BRIEF DESCRIPTION OF THE DRAWINGS

FIG. 1A depicts the top side of a prior art left-handed shuttle spoon.

FIG. 1B depicts the bottom side of a prior art left-handed shuttle spoon.

FIGS. 2A-C depict an example ambidextrous shuttle spoon.

FIG. 3 depicts an example ambidextrous shuttle spoon with a left-handed mount.

FIG. 4 depicts an example ambidextrous shuttle spoon with a right-handed mount.

FIG. 5 depicts an example configuration of mounting elements.

FIG. 6 depicts a further example configuration of mounting elements.

FIG. 7 depicts a semiconductor wafer being carried on an example ambidextrous shuttle spoon.

FIG. 8 depicts an example semiconductor wafer resting on an example support structure.

Like reference numbers and designations in the various drawings indicate like elements.

DETAILED DESCRIPTION

Referring to FIGS. 2A-C, an ambidextrous shuttle spoon 10 can be used in a semiconductor wafer handling system. The shuttle spoon 10 may include a spoon body 100, a proximal mounting body portion 110 which may be used to mount the spoon 10 to a wafer handling system, and a semi-circular distil wafer support portion 120. In some embodiments, a semiconductor wafer can be located on top of the wafer support portion 120, and be translated by horizontal motion of the shuttle spoon 10. While positioned on top of the wafer support portion 120, a wafer may rest on a plurality (e.g., three) of support structures. In various embodiments, the support structures are projections such as protuberances or friction pads 130, for example, located in friction pad recesses 140. The friction pads 130 can support the wafer and minimize horizontal movement of the wafer relative to the shuttle spoon 10. The shuttle spoon 10 can be removably attached to a wafer handling system by use of mounting elements. In various embodiments, the mounting elements include one or more of alignment holes, mounting holes, raised edges, protuberances, depressions, and cavities. For example, the shuttle spoon 10 can be removably attached to a wafer handling system by screws installed through mounting holes 150 in the spoon body 100. Prior to installation of screws into the mounting holes 150, the shuttle spoon 10 can be positioned on a wafer handling system such that alignment pins become located on the interior of alignment holes 160. Once the shuttle spoon is positioned on a wafer handling system such that the alignment pins are located in the alignment holes 160, screws can be installed through the mounting holes 150 into the wafer handling system, thus removably attaching the shuttle spoon 10 to the wafer handling system.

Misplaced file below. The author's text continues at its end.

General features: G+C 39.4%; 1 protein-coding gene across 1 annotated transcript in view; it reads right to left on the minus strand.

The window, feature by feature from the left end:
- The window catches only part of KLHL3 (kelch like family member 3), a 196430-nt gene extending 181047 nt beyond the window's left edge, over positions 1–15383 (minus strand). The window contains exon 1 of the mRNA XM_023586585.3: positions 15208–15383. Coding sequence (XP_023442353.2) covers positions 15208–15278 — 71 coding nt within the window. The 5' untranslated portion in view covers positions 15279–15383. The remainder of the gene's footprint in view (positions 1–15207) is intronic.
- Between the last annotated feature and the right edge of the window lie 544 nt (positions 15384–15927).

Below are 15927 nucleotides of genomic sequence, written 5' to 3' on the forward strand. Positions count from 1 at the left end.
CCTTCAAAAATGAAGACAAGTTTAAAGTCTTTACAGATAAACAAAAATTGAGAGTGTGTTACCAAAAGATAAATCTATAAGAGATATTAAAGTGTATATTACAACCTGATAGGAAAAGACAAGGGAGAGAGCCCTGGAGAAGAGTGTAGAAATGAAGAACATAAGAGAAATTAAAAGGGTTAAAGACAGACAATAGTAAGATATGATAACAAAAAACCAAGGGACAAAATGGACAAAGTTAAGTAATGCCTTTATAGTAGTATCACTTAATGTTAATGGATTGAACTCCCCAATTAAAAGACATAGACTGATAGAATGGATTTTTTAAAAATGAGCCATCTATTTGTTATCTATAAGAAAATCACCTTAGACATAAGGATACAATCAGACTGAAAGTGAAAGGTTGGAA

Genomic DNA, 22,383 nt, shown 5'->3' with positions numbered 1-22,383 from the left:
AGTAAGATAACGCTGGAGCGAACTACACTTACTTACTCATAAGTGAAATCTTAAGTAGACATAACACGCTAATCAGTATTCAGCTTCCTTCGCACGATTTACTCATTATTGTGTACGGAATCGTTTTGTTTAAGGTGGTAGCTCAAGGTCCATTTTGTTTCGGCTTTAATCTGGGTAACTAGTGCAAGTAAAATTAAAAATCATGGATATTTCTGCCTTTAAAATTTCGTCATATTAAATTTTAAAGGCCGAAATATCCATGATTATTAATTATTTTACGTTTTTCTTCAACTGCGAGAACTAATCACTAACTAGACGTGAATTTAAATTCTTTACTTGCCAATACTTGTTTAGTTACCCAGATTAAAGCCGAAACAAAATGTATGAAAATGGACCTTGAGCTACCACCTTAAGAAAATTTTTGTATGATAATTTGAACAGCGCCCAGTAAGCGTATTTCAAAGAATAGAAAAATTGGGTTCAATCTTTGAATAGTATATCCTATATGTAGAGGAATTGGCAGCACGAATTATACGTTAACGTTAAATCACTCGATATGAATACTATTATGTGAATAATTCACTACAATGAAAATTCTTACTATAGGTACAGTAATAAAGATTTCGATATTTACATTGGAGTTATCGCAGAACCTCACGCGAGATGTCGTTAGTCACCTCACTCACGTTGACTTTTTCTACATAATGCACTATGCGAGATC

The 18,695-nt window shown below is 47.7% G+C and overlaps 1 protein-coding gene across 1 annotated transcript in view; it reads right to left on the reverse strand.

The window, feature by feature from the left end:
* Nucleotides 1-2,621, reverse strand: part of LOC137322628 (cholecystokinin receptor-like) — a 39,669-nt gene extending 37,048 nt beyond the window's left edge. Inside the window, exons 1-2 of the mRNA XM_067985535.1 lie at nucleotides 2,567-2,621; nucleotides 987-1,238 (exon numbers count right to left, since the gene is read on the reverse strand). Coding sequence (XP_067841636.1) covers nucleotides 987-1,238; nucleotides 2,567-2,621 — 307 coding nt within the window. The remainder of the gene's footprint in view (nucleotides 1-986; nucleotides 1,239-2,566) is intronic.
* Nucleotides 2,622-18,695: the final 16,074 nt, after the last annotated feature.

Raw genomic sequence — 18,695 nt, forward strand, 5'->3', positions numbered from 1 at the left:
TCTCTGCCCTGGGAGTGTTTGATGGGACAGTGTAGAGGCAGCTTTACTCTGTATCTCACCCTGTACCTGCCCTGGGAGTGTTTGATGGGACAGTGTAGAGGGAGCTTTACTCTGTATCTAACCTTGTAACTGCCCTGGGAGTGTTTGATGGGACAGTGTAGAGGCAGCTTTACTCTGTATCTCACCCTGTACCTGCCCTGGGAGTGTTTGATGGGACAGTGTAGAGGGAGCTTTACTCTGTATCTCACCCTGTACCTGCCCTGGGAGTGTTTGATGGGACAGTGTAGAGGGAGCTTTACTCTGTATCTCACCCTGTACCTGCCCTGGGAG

In some embodiments, the spoon body 100 can be made from a single piece of material (e.g., a single piece of aluminum). Due to the delicate nature of semiconductor wafers, it is desirable that a shuttle spoon be straight and not deform over time or deform due to stresses (e.g., from the weight of the wafer) that may be placed on it. If a shuttle spoon does deform, even a small amount that may not be readily noticeable, this slight deformation can damage wafers leading to rejects. If the slight deformation goes unnoticed, many wafers can be damaged in this manner. For this reason, the spoon body 100 can comprise a stiff, brittle material such as a ceramic, which would resist deformation. In alternate embodiments, the spoon body 100 can be made of other materials such as, stainless steel, aluminum, graphite, tungsten, molybdenum, or a polyimide (e.g., Dupont Vespel). While the spoon body 100 described here is a single piece made from a single material (e.g., a ceramic), it should be clear to someone skilled in the art that the spoon body 100 could be assembled from more than one sub-component and that it could comprise any one or more of the materials described, or other materials suitable for use in the semiconductor industry.